Huawei on Thursday announced its Seeds for the Future Program 2.0, through which Huawei plans to invest US$150 million in digital talent development over the next five years. This program is expected to benefit more than 3 million additional people.
Huawei announces Seeds for the Future Program 2.0, plans US$150 million investment in talent development over the next five years
Huawei held a “Tech & Sustainability: Everyone’s Included” forum, co-hosted by the International Union for Conservation of Nature (IUCN). Representatives from Huawei, IUCN, the World Economic Forum, Carbon Disclosure Project (CDP), Global Enabling Sustainability Initiative (GeSI), and Singapore Institute of International Affairs (SIIA) participated to discuss the role of technology in driving sustainability and building a more inclusive, eco-friendly world.
Promoting equal access to education and talent development
According to a 2020 report by UNICEF and the International Telecommunication Union (ITU), about 2.2 billion people aged 25 years or younger still lack internet connections at home.
“Digital skills and literacy are not just the foundation for the digital economy; they are also a basic human right defined by the United Nations,” said Huawei’s Chairman Liang Hua at the forum. “Today we are announcing Huawei’s Seeds for the Future Program 2.0. As part of our commitment to continuously developing talent, we will invest US$150 million in this program over the next five years and help college students and young people improve their digital skills. This program is expected to benefit more than 3 million additional people.”
Huawei is committed to helping develop digital talent in the countries where it operates. In 2008, Huawei began to roll out talent development programs, through scholarships, technology competitions, and digital skills training and has invested more than US$150 million in these programs. Huawei has since benefited more than 1.54 million people from over 150 countries.
Initiated in 2008 in Thailand, the Seeds for the Future program is designed to inspire local talents and encourage seeds for society to tackle digital challenges. The program has benefited more than 5,000 students across the Asia Pacific.
As an echo for the forum, Huawei Asia Pacific held the APAC Media Virtual Roundtable with a laser focus on addressing digital inclusion and sustainable development of this region. Jay Chen, Vice President of Huawei Asia Pacific, announced Huawei’s plan to cultivate more than 40,000 ICT talent in the next five years through multiple programs including Seeds for the Future in the region.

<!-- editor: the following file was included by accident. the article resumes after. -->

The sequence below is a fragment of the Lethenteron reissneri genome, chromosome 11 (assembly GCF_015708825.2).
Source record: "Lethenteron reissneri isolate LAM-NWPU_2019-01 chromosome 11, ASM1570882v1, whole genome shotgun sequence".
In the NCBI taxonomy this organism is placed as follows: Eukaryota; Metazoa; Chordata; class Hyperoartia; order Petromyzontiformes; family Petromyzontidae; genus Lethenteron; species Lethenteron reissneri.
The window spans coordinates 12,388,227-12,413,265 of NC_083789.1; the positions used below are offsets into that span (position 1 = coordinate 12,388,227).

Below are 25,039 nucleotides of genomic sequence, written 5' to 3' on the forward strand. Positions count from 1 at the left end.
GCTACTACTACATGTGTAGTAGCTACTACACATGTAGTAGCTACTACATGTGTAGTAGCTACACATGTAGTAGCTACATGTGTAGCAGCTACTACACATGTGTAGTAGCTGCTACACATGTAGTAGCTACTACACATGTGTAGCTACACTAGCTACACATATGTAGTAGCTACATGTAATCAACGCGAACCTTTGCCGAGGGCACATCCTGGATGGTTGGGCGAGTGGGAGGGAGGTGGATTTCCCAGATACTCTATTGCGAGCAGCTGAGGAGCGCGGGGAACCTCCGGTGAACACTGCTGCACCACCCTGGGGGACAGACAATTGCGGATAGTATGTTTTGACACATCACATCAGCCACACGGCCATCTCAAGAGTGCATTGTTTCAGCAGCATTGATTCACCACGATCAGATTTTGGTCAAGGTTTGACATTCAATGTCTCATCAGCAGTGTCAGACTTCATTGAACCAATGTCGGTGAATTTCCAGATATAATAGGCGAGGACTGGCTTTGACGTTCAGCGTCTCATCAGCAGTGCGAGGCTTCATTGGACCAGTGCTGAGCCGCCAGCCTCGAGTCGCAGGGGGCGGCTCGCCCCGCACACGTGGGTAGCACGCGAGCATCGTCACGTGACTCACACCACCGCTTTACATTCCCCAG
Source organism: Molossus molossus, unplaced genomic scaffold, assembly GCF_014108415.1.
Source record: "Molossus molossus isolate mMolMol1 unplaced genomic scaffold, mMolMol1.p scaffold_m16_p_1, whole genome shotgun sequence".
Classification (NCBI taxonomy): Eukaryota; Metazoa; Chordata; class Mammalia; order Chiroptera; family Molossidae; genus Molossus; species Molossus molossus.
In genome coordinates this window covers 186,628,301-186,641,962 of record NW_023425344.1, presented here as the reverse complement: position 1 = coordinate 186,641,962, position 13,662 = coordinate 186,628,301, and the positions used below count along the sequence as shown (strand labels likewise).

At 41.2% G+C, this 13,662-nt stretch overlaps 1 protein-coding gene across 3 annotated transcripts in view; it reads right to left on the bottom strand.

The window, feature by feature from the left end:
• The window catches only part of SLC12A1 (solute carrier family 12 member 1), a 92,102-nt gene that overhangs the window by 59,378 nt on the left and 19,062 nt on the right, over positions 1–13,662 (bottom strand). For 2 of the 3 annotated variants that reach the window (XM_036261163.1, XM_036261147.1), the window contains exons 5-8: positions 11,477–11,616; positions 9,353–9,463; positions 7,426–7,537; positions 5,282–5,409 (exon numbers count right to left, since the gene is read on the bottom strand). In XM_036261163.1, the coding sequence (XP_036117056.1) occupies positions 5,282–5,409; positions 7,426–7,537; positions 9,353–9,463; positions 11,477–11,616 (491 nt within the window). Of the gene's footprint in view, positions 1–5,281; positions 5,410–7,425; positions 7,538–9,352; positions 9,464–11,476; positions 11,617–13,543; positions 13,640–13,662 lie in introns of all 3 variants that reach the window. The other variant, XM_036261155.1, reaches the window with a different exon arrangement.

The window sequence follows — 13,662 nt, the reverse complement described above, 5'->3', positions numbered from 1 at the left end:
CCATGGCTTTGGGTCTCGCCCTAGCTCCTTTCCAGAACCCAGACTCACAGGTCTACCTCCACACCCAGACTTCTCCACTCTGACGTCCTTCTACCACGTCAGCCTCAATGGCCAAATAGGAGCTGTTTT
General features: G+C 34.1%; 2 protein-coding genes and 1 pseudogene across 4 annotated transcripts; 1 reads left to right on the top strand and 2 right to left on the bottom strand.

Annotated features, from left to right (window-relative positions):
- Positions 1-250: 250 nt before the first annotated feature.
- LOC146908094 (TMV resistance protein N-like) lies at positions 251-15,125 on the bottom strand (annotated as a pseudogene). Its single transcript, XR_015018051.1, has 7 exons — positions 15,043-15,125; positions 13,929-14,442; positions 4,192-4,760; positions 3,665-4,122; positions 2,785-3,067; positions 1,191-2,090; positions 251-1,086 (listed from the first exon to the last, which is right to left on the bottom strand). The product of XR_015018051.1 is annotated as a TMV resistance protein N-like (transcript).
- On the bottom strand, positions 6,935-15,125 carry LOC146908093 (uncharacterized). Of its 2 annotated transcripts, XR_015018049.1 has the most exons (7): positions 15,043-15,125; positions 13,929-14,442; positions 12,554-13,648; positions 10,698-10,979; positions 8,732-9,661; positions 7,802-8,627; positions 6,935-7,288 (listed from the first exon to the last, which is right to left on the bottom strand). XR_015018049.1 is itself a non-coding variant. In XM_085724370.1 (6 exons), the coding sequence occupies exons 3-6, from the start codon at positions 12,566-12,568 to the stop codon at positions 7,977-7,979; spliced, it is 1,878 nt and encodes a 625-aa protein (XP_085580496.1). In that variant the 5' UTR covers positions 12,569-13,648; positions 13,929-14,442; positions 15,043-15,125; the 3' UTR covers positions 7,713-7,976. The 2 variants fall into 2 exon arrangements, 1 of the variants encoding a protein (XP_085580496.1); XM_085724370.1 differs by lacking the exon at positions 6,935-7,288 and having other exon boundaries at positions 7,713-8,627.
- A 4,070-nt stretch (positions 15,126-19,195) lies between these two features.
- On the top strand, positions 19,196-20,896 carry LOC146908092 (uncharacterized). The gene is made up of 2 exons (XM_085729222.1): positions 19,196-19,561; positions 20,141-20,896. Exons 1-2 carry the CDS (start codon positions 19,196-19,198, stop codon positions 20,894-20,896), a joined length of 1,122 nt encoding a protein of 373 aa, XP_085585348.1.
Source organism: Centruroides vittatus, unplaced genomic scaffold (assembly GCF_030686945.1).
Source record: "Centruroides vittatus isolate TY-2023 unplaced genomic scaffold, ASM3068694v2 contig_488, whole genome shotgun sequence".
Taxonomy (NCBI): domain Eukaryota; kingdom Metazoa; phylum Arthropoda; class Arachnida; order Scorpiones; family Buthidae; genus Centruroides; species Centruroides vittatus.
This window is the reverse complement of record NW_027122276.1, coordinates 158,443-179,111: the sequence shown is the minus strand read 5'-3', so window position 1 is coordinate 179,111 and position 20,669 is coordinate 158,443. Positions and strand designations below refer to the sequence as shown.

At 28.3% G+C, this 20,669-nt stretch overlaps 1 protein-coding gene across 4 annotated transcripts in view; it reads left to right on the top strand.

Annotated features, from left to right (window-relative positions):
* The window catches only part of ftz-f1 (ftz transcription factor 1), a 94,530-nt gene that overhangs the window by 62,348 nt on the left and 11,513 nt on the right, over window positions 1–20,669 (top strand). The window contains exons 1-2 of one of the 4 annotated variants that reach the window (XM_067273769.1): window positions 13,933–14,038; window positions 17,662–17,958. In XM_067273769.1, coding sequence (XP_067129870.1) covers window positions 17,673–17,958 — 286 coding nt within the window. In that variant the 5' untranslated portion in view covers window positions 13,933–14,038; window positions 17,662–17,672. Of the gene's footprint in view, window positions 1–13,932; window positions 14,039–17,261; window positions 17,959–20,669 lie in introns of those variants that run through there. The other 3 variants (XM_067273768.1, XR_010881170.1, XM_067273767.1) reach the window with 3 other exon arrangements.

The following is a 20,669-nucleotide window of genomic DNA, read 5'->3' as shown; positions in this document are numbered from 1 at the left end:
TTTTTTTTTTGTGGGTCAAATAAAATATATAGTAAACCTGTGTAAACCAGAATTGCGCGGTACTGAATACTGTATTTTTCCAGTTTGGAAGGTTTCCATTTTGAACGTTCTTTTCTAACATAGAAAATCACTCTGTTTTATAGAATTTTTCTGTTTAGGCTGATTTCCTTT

“In the digital economy, digital talent is playing an increasingly important role in driving digital transformation and economic growth. Access to education is vital for creating opportunities that support sustainable and fair development. Due to the pandemic, we are moving the program online and opening it up to more outstanding students than ever before,” said Jay Chen.
In the Asia Pacific, Huawei has been a firm enabler for building an inclusive talent ecosystem. Huawei ASEAN Academy has been launched in Thailand, Malaysia, and Indonesia since 2019, and has cultivated more than 100,000 talents for preparing the digital future. Amid the pandemic, according to Jay Chen, “collaborations with top universities are accelerating. Till now, Huawei has built collaborations with around 200 universities in countries across the Asia Pacific.”
Addressing environmental challenges and enabling green development
Climate change and environmental issues are becoming global challenges. Though carbon emissions declined over the past year due to the economic slowdown and worldwide lockdowns, emissions are rapidly rebounding as economies reopen. Shifting to a circular economy and achieving sustainable development is now a common goal for all countries.
“Green and sustainable development has become a top priority for global economies,” said Liang. “Huawei has been leveraging its extensive experience in power electronics and energy storage as well as technical expertise in 5G, cloud, and AI, to develop its digital power business and provide digital power solutions for different industries. As of December 2020, Huawei’s digital power products and solutions have generated 325 billion kWh of electricity from renewable sources and saved a total of 10 billion kWh of electricity. These efforts have resulted in a reduction of 160 million tons in CO2 emissions.”
In Singapore, for example, Huawei FusionSolar Solution has supported Sunseap Group, a solar energy solutions provider, to build the world’s largest offshore floating Photovoltaic (PV) farms. With 13,312 solar panels, 40 inverters, and more than 30,000 floats, this five-hectare sea-based solar plant is estimated to produce up to 6,022,500 kWh of energy per year, supplying enough power for 1250 four-room public housing flats on the island and offsetting an estimated 4258 tons of carbon dioxide, according to Bruce Li, Managing Director of the Huawei Asia-Pacific Enterprise Digital Power Business.
“By working together, countries can mutually support one another to meet their sustainability commitments. There are many areas where digital technology can support this, such as in enabling a transparent and verifiable carbon market. Singapore’s public and private sectors have expressed interest in working with its neighbors on climate action,” said Associate Professor Simon Tay, Chairman of SIIA at the forum.
To learn about the Huawei 2020 Sustainability Report, visit https://www.huawei.com/en/sustainability/sustainability-report.